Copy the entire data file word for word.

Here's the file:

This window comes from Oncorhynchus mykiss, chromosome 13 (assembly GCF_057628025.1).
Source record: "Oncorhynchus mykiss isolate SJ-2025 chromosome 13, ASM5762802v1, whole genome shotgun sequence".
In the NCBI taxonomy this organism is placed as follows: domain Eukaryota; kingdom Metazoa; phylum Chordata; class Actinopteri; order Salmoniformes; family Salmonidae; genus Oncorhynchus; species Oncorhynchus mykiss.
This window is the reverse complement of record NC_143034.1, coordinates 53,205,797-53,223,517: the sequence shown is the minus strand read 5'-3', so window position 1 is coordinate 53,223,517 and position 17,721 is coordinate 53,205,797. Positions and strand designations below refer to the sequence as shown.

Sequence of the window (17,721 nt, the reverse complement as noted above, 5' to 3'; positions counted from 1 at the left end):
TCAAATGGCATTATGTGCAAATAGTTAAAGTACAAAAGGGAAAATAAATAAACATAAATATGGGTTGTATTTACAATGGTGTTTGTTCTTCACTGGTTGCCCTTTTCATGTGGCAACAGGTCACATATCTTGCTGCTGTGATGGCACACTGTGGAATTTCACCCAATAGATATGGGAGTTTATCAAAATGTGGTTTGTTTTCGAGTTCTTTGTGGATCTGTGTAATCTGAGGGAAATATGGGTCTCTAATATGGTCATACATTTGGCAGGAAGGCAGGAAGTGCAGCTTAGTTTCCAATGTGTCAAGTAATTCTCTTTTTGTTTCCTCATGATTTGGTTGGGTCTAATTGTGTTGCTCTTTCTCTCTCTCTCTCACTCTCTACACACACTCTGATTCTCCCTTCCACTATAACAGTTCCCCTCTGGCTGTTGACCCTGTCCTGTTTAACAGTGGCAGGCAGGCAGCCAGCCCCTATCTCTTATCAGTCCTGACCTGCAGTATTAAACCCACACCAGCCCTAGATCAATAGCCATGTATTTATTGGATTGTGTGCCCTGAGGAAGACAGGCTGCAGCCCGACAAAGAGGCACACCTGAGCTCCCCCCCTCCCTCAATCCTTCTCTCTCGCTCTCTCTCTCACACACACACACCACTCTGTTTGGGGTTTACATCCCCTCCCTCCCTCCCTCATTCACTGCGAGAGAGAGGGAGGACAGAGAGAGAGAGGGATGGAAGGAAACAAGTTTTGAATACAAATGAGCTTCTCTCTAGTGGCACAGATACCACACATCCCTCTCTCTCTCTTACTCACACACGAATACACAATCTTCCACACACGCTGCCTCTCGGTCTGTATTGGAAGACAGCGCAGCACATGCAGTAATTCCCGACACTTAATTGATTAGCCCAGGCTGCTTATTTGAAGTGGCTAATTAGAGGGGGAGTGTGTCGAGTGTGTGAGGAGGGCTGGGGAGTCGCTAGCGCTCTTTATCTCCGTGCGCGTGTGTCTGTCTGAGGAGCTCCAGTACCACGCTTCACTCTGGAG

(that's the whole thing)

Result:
This window comes from Oncorhynchus mykiss, chromosome 13 (assembly GCF_057628025.1).
Source record: "Oncorhynchus mykiss isolate SJ-2025 chromosome 13, ASM5762802v1, whole genome shotgun sequence".
In the NCBI taxonomy this organism is placed as follows: domain Eukaryota; kingdom Metazoa; phylum Chordata; class Actinopteri; order Salmoniformes; family Salmonidae; genus Oncorhynchus; species Oncorhynchus mykiss.
This window is the reverse complement of record NC_143034.1, coordinates 53,205,797-53,223,517: the sequence shown is the minus strand read 5'-3', so window position 1 is coordinate 53,223,517 and position 17,721 is coordinate 53,205,797. Positions and strand designations below refer to the sequence as shown.

Sequence of the window (17,721 nt, the reverse complement as noted above, 5' to 3'; positions counted from 1 at the left end):
TCAAATGGCATTATGTGCAAATAGTTAAAGTACAAAAGGGAAAATAAATAAACATAAATATGGGTTGTATTTACAATGGTGTTTGTTCTTCACTGGTTGCCCTTTTCATGTGGCAACAGGTCACATATCTTGCTGCTGTGATGGCACACTGTGGAATTTCACCCAATAGATATGGGAGTTTATCAAAATGTGGTTTGTTTTCGAGTTCTTTGTGGATCTGTGTAATCTGAGGGAAATATGGGTCTCTAATATGGTCATACATTTGGCAGGAAGGCAGGAAGTGCAGCTTAGTTTCCAATGTGTCAAGTAATTCTCTTTTTGTTTCCTCATGATTTGGTTGGGTCTAATTGTGTTGCTCTTTCTCTCTCTCTCTCACTCTCTACACACACTCTGATTCTCCCTTCCACTATAACAGTTCCCCTCTGGCTGTTGACCCTGTCCTGTTTAACAGTGGCAGGCAGGCAGCCAGCCCCTATCTCTTATCAGTCCTGACCTGCAGTATTAAACCCACACCAGCCCTAGATCAATAGCCATGTATTTATTGGATTGTGTGCCCTGAGGAAGACAGGCTGCAGCCCGACAAAGAGGCACACCTGAGCTCCCCCCCTCCCTCAATCCTTCTCTCTCGCTCTCTCTCTCACACACACACACCACTCTGTTTGGGGTTTACATCCCCTCCCTCCCTCCCTCATTCACTGCGAGAGAGAGGGAGGACAGAGAGAGAGAGGGATGGAAGGAAACAAGTTTTGAATACAAATGAGCTTCTCTCTAGTGGCACAGATACCACACATCCCTCTCTCTCTCTTACTCACACACGAATACACAATCTTCCACACACGCTGCCTCTCGGTCTGTATTGGAAGACAGCGCAGCACATGCAGTAATTCCCGACACTTAATTGATTAGCCCAGGCTGCTTATTTGAAGTGGCTAATTAGAGGGGGAGTGTGTCGAGTGTGTGAGGAGGGCTGGGGAGTCGCTAGCGCTCTTTATCTCCGTGCGCGTGTGTCTGTCTGAGGAGCTCCAGTACCACGCTTCACTCTGGAG